Visitors pass into the main gallery through an open woven tunnel, fixed with a fringe of metal and wooden bells. A simple touch of the netting while passing through creates a gentle ringing of the bell’s opposing sounds. Inside the ground floor gallery, kids and adults can take a gravity-defying walk through “The Island Bird,” a suspended maze that’s just two feet wide. The woven walls change from blues to pinks to reds, and are woven in spirals similar to spider webs. For the floors of the maze, Neto knit uneven tubes, and filled them with disused plastic balls from children’s amusement rides. Visitors can then slowly navigate the unstable floors of the hanging installation, after taking off their shoes of course.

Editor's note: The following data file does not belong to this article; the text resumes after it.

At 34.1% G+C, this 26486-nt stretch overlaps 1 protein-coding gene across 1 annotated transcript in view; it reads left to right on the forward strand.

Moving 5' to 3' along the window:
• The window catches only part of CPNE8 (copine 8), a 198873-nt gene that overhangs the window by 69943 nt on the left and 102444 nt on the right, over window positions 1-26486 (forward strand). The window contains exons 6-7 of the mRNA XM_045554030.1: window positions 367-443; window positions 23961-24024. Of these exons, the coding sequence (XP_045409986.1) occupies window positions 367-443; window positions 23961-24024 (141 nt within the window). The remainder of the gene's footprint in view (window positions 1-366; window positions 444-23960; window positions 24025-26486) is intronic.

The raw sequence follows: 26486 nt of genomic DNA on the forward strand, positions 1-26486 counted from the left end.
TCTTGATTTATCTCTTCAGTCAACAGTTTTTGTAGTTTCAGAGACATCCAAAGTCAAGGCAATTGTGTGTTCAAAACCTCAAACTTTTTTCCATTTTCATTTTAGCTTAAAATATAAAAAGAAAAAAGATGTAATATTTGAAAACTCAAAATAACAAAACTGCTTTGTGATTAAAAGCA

After the journey, the fun continues upstairs with smaller hanging sculptures. Individual hammocks envelop the user in a relaxing, netted cocoon. The net covered plastic ball base conforms to the body, giving comfort- and a view of the intricate weaving of Neto’s piece. The most incredible piece, “The Sun Lots Life, Let the Son,” combines Neto’s weaving and suspended walkways with nature. The weave of the central walkway extends to cover the ceiling from wall to wall. From the overhead nets, dangling extension hang, anchoring a flower pot with a living plant inside. The sack-like crocheted offshoots tie in with the organic feel of the piece’s sculptural shape.
Ernesto Neto’s exhibition can be both viewed and experienced until May 25th.